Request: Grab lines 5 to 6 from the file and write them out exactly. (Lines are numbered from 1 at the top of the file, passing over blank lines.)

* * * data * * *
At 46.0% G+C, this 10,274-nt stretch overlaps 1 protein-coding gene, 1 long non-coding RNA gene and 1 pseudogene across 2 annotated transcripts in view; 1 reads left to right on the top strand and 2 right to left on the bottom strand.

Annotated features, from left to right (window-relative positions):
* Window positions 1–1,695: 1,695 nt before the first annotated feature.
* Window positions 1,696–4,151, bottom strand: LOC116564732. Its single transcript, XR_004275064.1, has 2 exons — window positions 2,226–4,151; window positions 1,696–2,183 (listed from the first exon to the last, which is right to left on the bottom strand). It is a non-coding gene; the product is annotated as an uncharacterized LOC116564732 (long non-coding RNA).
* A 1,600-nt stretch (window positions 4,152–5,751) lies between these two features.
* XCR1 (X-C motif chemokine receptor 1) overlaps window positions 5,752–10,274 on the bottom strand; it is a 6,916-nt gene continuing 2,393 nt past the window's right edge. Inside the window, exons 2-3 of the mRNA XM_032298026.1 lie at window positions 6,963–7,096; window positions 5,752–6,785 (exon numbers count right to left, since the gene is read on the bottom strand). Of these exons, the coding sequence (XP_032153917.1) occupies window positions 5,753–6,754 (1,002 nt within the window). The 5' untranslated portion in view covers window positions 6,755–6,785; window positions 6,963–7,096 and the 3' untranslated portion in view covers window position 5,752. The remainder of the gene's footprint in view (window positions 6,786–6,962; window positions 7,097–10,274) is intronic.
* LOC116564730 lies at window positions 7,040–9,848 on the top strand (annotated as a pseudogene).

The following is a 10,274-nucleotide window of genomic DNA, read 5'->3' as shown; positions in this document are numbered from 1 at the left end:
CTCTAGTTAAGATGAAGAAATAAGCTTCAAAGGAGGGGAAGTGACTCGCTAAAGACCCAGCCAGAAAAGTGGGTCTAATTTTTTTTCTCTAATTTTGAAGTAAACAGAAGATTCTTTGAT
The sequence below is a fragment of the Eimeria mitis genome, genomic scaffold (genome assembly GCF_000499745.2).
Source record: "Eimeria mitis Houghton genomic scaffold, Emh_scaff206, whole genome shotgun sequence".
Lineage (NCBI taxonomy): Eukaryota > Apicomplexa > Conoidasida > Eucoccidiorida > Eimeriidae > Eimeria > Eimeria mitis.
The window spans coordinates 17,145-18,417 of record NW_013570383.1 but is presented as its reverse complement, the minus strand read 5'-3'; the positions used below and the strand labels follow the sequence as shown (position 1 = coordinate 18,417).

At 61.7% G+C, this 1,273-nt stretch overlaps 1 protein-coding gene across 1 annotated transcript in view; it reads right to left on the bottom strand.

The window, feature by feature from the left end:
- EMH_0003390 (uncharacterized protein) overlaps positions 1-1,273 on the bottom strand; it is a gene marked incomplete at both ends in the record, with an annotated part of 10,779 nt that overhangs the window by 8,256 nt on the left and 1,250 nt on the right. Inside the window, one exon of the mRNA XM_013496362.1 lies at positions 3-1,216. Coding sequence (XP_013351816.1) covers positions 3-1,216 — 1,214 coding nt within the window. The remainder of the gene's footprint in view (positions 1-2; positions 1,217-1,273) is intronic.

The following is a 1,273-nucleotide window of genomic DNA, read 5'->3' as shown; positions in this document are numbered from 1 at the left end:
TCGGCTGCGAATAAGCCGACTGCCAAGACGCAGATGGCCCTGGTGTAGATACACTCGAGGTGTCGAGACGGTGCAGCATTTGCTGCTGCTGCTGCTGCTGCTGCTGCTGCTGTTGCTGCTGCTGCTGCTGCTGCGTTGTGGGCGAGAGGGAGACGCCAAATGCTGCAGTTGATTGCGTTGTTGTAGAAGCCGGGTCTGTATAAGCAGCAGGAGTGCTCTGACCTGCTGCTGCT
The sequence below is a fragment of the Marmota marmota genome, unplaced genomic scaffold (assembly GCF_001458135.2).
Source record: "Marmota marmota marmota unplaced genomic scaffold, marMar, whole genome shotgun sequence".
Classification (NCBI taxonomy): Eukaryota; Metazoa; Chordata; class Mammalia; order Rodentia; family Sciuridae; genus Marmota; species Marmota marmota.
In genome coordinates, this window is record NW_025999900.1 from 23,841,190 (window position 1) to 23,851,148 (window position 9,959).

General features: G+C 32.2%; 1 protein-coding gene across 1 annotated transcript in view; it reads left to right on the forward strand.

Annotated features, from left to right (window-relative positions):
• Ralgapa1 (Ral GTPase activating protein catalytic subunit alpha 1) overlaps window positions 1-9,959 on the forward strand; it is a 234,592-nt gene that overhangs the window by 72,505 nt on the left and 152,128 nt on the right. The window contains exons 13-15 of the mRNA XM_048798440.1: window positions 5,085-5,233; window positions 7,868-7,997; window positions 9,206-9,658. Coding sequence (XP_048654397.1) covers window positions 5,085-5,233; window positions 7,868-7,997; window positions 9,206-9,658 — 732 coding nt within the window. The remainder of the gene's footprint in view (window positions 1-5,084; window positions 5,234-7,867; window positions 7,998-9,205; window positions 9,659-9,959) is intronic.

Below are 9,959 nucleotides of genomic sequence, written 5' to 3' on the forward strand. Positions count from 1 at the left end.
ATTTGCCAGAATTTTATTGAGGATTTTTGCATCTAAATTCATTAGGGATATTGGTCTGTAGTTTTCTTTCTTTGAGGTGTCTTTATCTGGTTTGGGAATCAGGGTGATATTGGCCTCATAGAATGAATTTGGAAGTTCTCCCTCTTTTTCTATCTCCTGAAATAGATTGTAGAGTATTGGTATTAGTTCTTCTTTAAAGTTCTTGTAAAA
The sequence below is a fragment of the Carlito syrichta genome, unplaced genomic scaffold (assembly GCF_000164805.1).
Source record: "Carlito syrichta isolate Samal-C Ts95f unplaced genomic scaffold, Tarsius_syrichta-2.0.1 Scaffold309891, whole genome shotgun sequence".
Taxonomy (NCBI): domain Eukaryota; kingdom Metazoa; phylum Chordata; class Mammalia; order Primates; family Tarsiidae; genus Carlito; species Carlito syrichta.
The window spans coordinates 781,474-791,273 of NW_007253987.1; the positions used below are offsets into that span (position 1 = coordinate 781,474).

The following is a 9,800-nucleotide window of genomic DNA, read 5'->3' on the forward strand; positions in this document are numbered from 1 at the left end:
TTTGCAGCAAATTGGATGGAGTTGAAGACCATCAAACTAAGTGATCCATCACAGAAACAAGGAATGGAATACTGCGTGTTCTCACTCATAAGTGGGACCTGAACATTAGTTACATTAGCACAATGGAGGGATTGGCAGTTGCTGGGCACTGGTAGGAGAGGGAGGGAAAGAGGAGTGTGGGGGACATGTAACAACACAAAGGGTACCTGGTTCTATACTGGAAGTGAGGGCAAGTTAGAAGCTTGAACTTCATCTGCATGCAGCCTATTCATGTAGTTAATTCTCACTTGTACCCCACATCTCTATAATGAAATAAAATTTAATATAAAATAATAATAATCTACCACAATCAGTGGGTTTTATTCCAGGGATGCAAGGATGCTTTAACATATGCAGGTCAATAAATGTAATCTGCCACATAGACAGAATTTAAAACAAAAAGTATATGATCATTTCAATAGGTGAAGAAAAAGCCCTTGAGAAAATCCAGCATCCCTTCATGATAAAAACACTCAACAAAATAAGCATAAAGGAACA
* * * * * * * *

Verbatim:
* A 1,600-nt stretch (window positions 4,152–5,751) lies between these two features.
* XCR1 (X-C motif chemokine receptor 1) overlaps window positions 5,752–10,274 on the bottom strand; it is a 6,916-nt gene continuing 2,393 nt past the window's right edge. Inside the window, exons 2-3 of the mRNA XM_032298026.1 lie at window positions 6,963–7,096; window positions 5,752–6,785 (exon numbers count right to left, since the gene is read on the bottom strand). Of these exons, the coding sequence (XP_032153917.1) occupies window positions 5,753–6,754 (1,002 nt within the window). The 5' untranslated portion in view covers window positions 6,755–6,785; window positions 6,963–7,096 and the 3' untranslated portion in view covers window position 5,752. The remainder of the gene's footprint in view (window positions 6,786–6,962; window positions 7,097–10,274) is intronic.